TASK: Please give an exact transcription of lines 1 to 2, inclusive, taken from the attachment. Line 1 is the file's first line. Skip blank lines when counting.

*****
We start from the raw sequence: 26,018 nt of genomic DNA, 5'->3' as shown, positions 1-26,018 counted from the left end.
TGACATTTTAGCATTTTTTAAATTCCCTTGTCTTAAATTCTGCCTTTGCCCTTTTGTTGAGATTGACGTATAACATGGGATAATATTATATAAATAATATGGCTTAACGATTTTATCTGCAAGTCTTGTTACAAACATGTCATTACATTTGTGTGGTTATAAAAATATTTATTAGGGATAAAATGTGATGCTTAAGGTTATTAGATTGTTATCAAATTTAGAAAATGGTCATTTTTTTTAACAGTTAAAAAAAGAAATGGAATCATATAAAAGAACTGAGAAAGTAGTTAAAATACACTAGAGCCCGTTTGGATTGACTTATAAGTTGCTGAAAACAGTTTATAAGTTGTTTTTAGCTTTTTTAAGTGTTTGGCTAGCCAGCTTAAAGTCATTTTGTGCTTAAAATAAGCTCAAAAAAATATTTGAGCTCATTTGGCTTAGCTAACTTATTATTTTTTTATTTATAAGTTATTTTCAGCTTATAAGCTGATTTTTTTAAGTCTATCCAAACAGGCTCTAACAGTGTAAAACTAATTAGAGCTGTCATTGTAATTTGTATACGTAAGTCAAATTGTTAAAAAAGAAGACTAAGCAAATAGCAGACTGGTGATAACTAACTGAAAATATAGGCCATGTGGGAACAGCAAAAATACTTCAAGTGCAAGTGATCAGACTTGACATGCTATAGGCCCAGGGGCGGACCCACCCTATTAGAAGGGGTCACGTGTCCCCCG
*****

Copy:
We start from the raw sequence: 26,018 nt of genomic DNA, 5'->3' as shown, positions 1-26,018 counted from the left end.
TGACATTTTAGCATTTTTTAAATTCCCTTGTCTTAAATTCTGCCTTTGCCCTTTTGTTGAGATTGACGTATAACATGGGATAATATTATATAAATAATATGGCTTAACGATTTTATCTGCAAGTCTTGTTACAAACATGTCATTACATTTGTGTGGTTATAAAAATATTTATTAGGGATAAAATGTGATGCTTAAGGTTATTAGATTGTTATCAAATTTAGAAAATGGTCATTTTTTTTAACAGTTAAAAAAAGAAATGGAATCATATAAAAGAACTGAGAAAGTAGTTAAAATACACTAGAGCCCGTTTGGATTGACTTATAAGTTGCTGAAAACAGTTTATAAGTTGTTTTTAGCTTTTTTAAGTGTTTGGCTAGCCAGCTTAAAGTCATTTTGTGCTTAAAATAAGCTCAAAAAAATATTTGAGCTCATTTGGCTTAGCTAACTTATTATTTTTTTATTTATAAGTTATTTTCAGCTTATAAGCTGATTTTTTTAAGTCTATCCAAACAGGCTCTAACAGTGTAAAACTAATTAGAGCTGTCATTGTAATTTGTATACGTAAGTCAAATTGTTAAAAAAGAAGACTAAGCAAATAGCAGACTGGTGATAACTAACTGAAAATATAGGCCATGTGGGAACAGCAAAAATACTTCAAGTGCAAGTGATCAGACTTGACATGCTATAGGCCCAGGGGCGGACCCACCCTATTAGAAGGGGTCACGTGTCCCCCG